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Legal abuse of animals

By Katrina Sharman - posted Wednesday, 21 June 2006

Three quarters of the world’s 4,700 million egg laying hens are confined in battery cages. Most of these birds barely have room to flap their wings and never live to feel the earth under their feet.

Across the shopping aisle, their cousins, 44 billion “broiler” chickens (each year) live a short but miserable life, reared for meat in dimly lit sheds and fed a diet including antibiotics, before being transformed into food such as drumsticks, burgers and nuggets.

It is now more than three decades since Peter Singer kick-started the modern animal rights movement with his ground-breaking work Animal Liberation. With the release of his latest book, The ethics of what we eat (co-authored with Jim Mason), it seems like an appropriate time for reflection.


Are animals actually doing any better?

At first glance, it would appear not. After all, the intensive “factory farming” of animals has become a global phenomenon, with the “Old MacDonald” style of farm fast disappearing from the rural landscape.

A report released last year by the world’s largest network of animal protection societies (World Society for the Protection of Animals) reveals that approximately 2.5 billion pigs around the world are raised in factory farms each year, where they spend most of their time crammed into sheds. Many females spend part of their lives in “sow crates”, in which they can barely take a step forward or backwards for some of their reproductive cycle. Their piglets fair little better, with most only seeing the sunshine for the first time on their way to the abattoir. These sensitive, intelligent animals, who are at least as smart as our family dogs, also apparently share cognitive skills with primates.

This all sounds like a terrible nightmare. It demonstrates a clear and continued violation of the right to bodily integrity and bodily liberty and would surely be actionable were animals not classified in law as mere property. And if you think that it couldn’t happen in a beautiful, natural landscape like Australia, it does.

The good news for animals is that knowledge about the extent and magnitude of animal suffering is spreading and the animal protection movement is growing in size, legitimacy and sophistication as a result. In the same way that the environmental movement was once seen as fringe, discussion about animal rights and the basic right not to suffer is fast moving into the mainstream.

Community education about the lives of animals has a crucial role to play in this movement because the bulk of animal suffering is hidden from the public eye. As consumers, we only ever see the “end product” of animal use, be it meat, clothes, cosmetics or pharmaceuticals. We also have a limited but rapidly growing understanding of the complexity of other animals’ lives.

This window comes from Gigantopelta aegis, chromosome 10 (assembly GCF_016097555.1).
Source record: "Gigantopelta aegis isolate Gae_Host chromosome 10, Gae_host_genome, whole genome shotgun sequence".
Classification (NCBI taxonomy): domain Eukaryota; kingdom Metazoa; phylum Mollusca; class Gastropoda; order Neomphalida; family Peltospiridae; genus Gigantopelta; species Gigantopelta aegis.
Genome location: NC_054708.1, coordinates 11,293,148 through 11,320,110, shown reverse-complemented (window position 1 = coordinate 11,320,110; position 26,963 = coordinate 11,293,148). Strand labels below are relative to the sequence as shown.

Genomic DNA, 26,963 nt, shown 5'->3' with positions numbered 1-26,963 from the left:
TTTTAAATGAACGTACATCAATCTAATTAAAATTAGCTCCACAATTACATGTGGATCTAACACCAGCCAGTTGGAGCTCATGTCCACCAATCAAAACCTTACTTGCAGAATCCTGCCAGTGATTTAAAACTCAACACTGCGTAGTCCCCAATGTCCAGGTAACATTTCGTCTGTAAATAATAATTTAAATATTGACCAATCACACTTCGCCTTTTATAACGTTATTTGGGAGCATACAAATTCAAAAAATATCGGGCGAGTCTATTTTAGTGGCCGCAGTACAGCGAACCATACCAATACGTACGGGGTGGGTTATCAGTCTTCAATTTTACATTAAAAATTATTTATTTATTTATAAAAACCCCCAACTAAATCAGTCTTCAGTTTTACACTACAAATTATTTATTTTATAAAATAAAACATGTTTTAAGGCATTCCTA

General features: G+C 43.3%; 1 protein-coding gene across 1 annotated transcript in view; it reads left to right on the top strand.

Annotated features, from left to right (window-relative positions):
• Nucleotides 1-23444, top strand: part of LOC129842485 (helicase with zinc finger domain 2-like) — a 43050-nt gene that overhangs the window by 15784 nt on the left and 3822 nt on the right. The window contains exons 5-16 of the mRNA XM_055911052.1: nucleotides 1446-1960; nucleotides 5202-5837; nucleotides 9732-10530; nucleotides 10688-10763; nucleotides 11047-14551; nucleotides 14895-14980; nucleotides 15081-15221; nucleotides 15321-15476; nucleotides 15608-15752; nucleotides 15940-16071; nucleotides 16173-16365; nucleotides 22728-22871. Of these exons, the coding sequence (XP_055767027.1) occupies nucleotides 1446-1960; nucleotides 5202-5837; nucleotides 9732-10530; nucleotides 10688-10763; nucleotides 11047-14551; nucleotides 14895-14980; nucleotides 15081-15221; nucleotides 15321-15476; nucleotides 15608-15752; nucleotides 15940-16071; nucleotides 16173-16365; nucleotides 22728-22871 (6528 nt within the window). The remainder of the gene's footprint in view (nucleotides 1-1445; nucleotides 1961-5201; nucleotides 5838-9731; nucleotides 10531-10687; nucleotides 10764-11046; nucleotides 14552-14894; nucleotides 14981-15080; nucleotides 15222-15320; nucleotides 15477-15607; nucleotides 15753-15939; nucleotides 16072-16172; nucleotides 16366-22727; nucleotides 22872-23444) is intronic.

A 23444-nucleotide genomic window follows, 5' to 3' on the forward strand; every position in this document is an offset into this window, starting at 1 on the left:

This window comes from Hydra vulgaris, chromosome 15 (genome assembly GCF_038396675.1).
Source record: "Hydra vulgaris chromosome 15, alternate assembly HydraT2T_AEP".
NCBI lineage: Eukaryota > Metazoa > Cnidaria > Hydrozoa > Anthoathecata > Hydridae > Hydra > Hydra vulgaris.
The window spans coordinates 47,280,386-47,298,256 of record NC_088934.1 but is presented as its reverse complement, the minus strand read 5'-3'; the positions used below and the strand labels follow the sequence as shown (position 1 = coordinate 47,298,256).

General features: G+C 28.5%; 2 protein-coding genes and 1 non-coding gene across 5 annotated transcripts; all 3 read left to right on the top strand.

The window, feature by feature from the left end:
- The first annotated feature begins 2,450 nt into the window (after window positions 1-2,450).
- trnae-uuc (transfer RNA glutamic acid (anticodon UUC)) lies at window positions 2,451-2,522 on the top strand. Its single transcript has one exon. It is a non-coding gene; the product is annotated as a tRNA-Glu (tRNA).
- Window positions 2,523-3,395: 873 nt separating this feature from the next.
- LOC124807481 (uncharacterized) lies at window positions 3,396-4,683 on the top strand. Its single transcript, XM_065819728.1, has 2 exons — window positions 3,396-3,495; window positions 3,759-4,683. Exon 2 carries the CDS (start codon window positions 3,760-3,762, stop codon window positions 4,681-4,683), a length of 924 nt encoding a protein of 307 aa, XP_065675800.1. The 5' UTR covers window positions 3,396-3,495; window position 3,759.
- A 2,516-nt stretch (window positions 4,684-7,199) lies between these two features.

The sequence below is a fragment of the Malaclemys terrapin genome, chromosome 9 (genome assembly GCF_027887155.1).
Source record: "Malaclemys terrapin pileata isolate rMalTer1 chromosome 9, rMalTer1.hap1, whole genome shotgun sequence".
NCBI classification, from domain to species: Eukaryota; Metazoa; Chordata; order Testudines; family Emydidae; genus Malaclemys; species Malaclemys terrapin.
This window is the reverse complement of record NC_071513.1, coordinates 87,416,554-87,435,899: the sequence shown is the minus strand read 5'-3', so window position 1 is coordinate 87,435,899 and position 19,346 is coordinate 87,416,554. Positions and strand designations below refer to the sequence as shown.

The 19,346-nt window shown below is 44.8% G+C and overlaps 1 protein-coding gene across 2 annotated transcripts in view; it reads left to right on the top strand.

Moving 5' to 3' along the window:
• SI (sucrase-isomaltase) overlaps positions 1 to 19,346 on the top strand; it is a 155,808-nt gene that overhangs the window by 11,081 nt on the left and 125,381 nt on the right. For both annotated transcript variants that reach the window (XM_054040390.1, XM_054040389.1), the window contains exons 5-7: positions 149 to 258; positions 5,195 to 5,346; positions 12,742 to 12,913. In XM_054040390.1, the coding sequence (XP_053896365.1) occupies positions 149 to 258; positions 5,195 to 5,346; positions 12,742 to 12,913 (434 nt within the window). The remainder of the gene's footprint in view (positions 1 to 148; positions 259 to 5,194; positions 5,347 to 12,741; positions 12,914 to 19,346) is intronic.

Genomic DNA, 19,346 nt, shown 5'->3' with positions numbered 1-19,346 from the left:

For example, while it was once thought that the use of tools was the exclusive domain of humans, we now know chimpanzees and magpies use tools, great apes and whales have complex communication abilities and pigs can experience apathy, stress and chronic depression when their behavioural needs are not met.

Arguably, the suffering of animals alone should be sufficient grounds for providing them with a better life, however as individuals, we are all persuaded by different ideas. Whichever road we decide to take, the news is promising. Globally, evidence is growing to suggest that communities are rediscovering respect for animals and are expressing opinions and preferences, both in public forums and at the checkout.

Recently Wellington hosted New Zealand’s national animal rights conference. The fact the guest list included a number of lawyers and politicians is perhaps indicative of the most profound change for animals on this side of the South Pacific to occur in recent years, namely, the emergence of the animal rights law movement.

Following a North American lead, organisations like the Animal Rights Legal Advocacy Network (ARLAN) in New Zealand and Voiceless in Australia are spearheading debate and discussion amongst the legal community about the many barriers to justice that confront animals. And while most lawyers would never condone extremist animal rights activities which are unlawful or violent, it is important to recall that we all have a duty to question our laws. It was Martin Luther King Jr who cautioned us to “never forget that everything Hitler did in Germany was legal”.

Although the obstacles to greater protection for animals are significant, they are not insurmountable if we are willing to open our hearts and minds to this important social justice movement.

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Article edited by Melanie Olding.
If you'd like to be a volunteer editor too, click here.

This is an edited version of an article first published in The Dominion Post, New Zealand on June 2, 2006.

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About the Author

Katrina Sharman is the Corporate Counsel for Voiceless, a non-profit organisation for animals in Australia. Voiceless is an animal protection think-tank established by Brian Sherman AM and Ondine Sherman.

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Creative Commons LicenseThis work is licensed under a Creative Commons License.

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